What’s the bet the Green’s will say the science isn’t settled on this one?

A reader emails about this news:

Given Fonterra’s issues this year I will understand if they keep their ban on milk from these farms in place for now.  The Green’s response will be interesting…

I grew up on a farm in the “Naki” and have a reasonable knowledge of farming, growing plants, and soil.  I never saw the problem with taking a few thousand metres of drilling core from above an oil or gas deposit and spreading it on sandy soils to improve the quality of the land.  I always thought it was the perfect “green” solution; no chemicals, nothing that could add to “greenhouse gases” just a totally natural solution to a problem of poor soil and a waste by-product being put to good environmental use. 

The reports he speaks of show that landfarming is perfectly safe.

An independent report on landfarming in Taranaki has vindicated the science behind the process, Taranaki Regional Council boss of environmental quality Gary Bedford says.

In a report commissioned by the council, soil scientist Doug Edmeades, of AgKnowledge Ltd in Hamilton, set out to see if landfarms in Taranaki were fit for pastoral farming, in particular dairy farming.

Dr Edmeades investigated soil fertility, heavy metal and barium concentrates and petrochemical residues in the soil at three landfarming sites in the region.

The report found that landfarming made sandy, coastal farmland ten times better for dairying.

“The process of landfarming these otherwise very poor soils, together with appropriate management has increased the agronomic value of the land from about $3000-5000/ha to $30,000-40,000/ha.”

Mr Bedford said the report confirmed what the council had always maintained about landfarms.

“We’re satisfied we’re getting the science right but we hadn’t asked anybody to look at this from a farming perspective.”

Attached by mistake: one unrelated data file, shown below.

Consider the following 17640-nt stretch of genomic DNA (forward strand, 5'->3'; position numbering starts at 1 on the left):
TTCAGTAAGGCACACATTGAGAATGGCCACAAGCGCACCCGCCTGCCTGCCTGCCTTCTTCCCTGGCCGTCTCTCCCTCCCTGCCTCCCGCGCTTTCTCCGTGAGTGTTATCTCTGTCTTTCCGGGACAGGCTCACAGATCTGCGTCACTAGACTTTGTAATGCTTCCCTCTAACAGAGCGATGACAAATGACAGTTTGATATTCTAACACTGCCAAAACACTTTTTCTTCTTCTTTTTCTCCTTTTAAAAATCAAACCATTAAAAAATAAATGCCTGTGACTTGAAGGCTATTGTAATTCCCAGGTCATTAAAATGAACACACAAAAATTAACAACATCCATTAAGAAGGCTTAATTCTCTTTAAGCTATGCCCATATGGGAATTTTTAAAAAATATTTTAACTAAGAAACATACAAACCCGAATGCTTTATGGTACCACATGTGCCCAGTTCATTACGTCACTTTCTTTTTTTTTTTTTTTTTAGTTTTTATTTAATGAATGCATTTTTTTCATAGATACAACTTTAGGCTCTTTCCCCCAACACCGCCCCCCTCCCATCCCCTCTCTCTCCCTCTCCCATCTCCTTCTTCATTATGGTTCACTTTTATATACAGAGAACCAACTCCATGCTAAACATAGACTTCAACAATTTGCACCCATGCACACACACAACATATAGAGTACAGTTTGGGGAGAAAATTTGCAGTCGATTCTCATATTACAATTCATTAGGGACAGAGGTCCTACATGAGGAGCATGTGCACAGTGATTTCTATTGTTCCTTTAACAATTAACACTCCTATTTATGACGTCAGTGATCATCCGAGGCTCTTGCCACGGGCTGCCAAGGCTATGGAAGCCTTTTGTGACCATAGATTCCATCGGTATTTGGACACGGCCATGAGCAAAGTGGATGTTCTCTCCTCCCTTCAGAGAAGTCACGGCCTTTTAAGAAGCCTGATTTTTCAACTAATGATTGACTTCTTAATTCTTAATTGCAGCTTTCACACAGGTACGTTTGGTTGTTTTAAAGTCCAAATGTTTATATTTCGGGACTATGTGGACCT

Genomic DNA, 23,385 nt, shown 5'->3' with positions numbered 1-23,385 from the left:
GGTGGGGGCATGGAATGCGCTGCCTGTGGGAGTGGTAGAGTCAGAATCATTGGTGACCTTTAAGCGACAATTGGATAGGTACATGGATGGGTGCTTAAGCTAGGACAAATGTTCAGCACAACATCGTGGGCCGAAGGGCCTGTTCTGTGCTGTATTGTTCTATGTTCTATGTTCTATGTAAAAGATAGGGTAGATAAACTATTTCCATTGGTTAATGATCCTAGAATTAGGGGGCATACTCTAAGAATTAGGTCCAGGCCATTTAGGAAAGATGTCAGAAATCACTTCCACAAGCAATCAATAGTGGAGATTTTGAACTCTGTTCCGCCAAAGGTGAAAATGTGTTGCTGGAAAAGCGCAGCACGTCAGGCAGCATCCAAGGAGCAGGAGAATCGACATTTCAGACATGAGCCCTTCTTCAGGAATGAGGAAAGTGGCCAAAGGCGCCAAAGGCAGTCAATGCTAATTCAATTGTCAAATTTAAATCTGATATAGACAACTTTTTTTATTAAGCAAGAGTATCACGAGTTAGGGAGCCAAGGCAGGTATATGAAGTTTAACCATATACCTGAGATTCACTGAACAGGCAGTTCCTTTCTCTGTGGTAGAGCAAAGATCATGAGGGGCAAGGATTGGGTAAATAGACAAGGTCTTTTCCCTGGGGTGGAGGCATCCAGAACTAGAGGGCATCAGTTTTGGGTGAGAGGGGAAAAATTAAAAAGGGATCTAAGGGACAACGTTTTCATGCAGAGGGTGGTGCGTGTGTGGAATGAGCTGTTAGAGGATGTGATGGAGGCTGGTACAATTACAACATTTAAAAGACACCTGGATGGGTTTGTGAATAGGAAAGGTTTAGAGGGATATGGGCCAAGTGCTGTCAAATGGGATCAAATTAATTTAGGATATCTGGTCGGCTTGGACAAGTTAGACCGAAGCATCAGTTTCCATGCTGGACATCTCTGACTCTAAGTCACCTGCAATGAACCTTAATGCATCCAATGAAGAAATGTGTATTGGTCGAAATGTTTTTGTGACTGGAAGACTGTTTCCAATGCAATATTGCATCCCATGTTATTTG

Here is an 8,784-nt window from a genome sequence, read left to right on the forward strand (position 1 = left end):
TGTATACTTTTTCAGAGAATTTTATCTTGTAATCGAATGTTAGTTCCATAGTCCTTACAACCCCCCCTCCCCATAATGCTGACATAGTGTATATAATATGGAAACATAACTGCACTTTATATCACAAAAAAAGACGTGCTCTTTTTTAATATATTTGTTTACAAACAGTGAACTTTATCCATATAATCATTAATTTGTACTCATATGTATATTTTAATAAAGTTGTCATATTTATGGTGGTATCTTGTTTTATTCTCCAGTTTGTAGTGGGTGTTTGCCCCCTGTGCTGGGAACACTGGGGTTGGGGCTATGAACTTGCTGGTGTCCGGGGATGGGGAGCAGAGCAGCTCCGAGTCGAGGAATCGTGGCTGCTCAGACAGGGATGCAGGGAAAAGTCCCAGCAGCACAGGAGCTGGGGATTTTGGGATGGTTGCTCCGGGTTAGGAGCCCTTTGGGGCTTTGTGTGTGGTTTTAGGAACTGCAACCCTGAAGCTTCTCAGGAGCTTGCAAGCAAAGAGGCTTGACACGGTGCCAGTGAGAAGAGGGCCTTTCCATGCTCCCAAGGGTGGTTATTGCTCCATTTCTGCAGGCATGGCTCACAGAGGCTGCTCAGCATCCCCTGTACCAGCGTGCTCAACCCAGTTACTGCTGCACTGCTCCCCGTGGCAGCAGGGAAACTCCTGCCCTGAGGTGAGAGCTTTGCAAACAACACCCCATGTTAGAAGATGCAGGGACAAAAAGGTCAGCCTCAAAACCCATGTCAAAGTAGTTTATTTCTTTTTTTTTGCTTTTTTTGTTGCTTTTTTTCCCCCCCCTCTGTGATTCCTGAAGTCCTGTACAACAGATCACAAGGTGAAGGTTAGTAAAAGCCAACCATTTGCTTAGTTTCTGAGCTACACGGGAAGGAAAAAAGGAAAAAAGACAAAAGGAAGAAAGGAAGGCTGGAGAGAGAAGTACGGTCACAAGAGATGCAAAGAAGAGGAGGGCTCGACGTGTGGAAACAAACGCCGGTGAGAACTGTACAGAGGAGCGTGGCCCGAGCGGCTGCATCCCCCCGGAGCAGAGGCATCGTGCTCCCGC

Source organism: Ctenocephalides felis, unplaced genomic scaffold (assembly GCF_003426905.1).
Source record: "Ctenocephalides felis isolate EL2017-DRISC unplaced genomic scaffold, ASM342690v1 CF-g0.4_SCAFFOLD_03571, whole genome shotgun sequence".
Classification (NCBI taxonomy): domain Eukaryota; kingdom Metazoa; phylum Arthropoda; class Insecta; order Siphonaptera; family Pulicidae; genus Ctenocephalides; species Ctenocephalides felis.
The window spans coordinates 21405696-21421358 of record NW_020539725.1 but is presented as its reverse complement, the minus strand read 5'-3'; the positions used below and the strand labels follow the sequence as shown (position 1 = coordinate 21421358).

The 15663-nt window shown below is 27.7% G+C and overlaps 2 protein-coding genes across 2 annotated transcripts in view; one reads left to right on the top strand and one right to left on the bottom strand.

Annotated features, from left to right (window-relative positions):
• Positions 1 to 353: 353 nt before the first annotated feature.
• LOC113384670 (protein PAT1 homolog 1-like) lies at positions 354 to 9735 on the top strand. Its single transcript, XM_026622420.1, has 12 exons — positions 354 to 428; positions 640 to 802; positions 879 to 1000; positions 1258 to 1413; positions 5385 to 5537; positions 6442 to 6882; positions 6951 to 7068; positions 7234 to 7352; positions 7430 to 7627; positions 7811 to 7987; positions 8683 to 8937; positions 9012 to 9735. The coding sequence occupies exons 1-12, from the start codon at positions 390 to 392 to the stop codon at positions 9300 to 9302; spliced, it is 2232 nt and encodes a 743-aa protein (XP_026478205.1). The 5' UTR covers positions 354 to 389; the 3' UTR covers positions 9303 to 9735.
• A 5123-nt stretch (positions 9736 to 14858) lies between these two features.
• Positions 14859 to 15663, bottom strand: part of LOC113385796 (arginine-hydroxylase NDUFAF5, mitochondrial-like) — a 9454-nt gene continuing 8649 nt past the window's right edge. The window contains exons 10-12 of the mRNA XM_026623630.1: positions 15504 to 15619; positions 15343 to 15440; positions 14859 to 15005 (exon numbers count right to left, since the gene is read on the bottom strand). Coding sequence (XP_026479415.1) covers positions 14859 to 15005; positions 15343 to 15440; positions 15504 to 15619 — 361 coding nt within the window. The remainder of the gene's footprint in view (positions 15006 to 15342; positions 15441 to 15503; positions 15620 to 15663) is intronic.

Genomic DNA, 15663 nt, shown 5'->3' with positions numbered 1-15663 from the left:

The Greens are usually first to claim the science is settled when it suits them, but with fracking and probably with this issue they never agree with the science.

 


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  • tarkwin

    It’s a good idea and it works well. Of course the Greens will hate it.

  • Pissedoffyouth

    Fuck the Greens so much – they get their shit in the way of restoring the environment

  • tspoon

    They’re making it unaffordable for cows to buy a first home….

    • richard.b

      Those cows will be on the next plane to Aus if the Gweens aren’t careful.

    • cows4me

      Don’t know about the first home tspoon but I sure would not want to be buying my first farm. I feel sorry for the young that wish to go farming, damn near impossible to own your own farm. We will end up being serfs in our own country.
      As an aside, All drilling waste for the East Coast is trucked to Taranaki for disposal here. Seems the poor little dears don’t want that stuff near them and pay us to take it. Oh well more money for our local community.

      • Patrick

        C4Me – where is “here” – I know of one instance where waste was being trucked from Taranaki up to the west coast in Franklin, seems a hell of a long way to truck waste & made many suspicious of just what was being dumped & why no one in Taranaki wanted it. In the end it was stopped – by the council I believe.

  • Col

    Noddy Normans a little busy at the moment, he is talking to the Russians, I think the deal is, we will let them go if you Noddy Norman do our embassy garden free for the next 10 years.

  • David Broome

    Dr Edmeades nails it and the report is right here:

    http://www.trc.govt.nz/assets/Publications/reviews-of-landfarming/Edmeades-landfarms-Sept2013-web.pdf

    CONCLUSION:
    “Based on the available evidence it is concluded that the Taranaki ‘Landfarms’ are
    ‘fit for purpose’ in terms of pastoral farming and particular dairy farming. This
    conclusion is based on considering the concentrations of nutrients (both macro
    and micro), heavy metals, barium and petrochemical hydrocarbons residues in
    both the soils and pastures at 3 sites.

    The re-contoured sand dunes, after the inclusion of the drilling wastes (as per
    the consents), and with the addition of appropriate fertilisers and water
    (irrigation) are capable of producing high quality clover-based pastures and thus
    increasing the value of the land from about $3-4000/ha to $30-40,000/ha.”

  • Kopua Cowboy

    Dr Edmeades is a national treasure. Long may he continue to pour sunlight on the environmental fraudsters

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